The residue(s) to be conjugated may be: (1) free sulfhydryl groups on cysteine residues; (2) any free amine groups (e.g., epsilon amine group at lysine residue or a free amine group at the N-terminal); (3) free carboxyl groups (e.g., the free carboxl groups on aspartate and glutamate residues); (4) free imidazole group on histidine, and (5) free thioether groups on methionine that are normally present or genetically engineered into the protein.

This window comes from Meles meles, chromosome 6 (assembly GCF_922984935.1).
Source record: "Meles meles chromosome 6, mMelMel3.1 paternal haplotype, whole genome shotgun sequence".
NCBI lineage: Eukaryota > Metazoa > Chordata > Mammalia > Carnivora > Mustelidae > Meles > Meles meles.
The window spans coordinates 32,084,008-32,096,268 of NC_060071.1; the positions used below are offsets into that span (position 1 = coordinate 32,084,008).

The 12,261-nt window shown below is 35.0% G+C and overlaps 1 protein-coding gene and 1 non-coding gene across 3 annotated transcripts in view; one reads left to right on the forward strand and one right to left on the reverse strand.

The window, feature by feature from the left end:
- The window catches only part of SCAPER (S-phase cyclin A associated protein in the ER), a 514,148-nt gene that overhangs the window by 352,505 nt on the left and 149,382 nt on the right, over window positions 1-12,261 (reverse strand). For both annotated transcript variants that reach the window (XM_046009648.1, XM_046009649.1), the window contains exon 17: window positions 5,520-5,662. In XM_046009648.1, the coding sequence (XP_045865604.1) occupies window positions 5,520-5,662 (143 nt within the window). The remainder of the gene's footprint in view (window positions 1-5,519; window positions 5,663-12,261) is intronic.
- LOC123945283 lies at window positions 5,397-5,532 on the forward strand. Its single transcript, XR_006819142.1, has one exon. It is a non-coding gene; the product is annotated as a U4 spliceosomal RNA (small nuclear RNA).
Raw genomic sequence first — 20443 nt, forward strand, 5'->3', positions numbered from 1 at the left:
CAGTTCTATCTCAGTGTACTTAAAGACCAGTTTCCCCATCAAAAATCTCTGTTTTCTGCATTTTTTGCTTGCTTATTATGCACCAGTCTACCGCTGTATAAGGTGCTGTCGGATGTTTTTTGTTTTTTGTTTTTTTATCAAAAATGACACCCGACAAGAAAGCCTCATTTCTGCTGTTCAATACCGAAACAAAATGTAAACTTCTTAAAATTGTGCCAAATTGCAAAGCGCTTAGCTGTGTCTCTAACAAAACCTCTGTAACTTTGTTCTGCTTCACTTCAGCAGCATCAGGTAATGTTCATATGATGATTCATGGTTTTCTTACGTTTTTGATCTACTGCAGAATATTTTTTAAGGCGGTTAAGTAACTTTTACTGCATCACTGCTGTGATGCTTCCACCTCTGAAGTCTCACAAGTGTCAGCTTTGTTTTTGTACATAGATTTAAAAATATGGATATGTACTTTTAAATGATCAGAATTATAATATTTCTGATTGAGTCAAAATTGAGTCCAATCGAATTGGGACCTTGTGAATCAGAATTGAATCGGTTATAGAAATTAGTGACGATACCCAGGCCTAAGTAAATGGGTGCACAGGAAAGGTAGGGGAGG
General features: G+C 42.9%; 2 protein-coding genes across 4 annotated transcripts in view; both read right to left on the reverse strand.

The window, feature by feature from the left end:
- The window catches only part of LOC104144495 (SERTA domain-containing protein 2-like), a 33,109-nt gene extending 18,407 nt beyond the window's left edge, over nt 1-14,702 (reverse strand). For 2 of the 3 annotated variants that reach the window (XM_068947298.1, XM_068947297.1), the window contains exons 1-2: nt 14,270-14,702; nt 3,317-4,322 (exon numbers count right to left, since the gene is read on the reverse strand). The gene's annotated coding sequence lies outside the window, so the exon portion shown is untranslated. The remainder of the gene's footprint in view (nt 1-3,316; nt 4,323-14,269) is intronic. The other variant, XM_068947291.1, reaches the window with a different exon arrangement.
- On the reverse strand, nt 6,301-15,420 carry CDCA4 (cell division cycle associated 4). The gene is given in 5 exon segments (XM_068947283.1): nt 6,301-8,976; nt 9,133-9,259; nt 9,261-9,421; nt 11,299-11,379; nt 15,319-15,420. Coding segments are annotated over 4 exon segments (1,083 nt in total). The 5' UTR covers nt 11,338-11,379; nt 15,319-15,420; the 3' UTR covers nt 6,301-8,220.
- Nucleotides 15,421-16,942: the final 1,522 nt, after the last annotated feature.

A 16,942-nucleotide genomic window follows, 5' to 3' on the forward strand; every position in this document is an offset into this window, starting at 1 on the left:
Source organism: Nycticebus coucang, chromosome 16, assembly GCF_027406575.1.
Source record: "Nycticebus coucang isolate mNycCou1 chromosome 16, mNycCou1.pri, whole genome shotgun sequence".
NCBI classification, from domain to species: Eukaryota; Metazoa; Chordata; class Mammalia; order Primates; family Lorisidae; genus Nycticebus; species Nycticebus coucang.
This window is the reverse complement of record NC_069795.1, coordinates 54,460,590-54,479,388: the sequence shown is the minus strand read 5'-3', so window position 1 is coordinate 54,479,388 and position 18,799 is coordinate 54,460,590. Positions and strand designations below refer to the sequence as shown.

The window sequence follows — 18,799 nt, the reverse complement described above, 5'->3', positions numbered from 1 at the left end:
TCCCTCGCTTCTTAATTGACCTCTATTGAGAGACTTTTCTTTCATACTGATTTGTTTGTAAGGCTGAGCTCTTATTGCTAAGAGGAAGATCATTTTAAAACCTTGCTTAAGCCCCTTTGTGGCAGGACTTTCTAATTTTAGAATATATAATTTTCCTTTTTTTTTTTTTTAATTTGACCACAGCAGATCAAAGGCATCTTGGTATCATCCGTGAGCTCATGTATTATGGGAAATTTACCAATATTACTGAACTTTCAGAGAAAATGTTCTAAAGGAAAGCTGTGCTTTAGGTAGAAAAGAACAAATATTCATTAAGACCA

The reaction conditions for effecting conjugation further include conducting the above attachment reactions at pH about 6-9, more preferably at pH 6-7 if the reactive group of the protein is a free thiol group on the cysteine or the thio ether group on the methionine. Using the above approach, the protein is conjugated via at least one terminal thiol-reactive group added to the polymer. These thiol-reactive groups include but are not limited to: haloacetyl, maleimide, pyridyl disulfide derivatives, aziridines, acryloyl derivatives, arylating agents. The amount of intact activated polymer employed is generally 1- to 10-fold excess of the activated polymer over the protein which is in either monomeric or multimeric (preferable dimeric) forms. Generally, the reaction process involves reacting the activated polymer with the protein in a 2 to 1 (polymer to protein) ratio. Typically, the reaction is carried out in a phosphate buffer pH 6.2, 100 mM NaCl, at 4° C. for from about 1 hour to about 10 hours. Following the conjugation, the desired conjugated protein is recovered and purified by liquid chromatography or the like.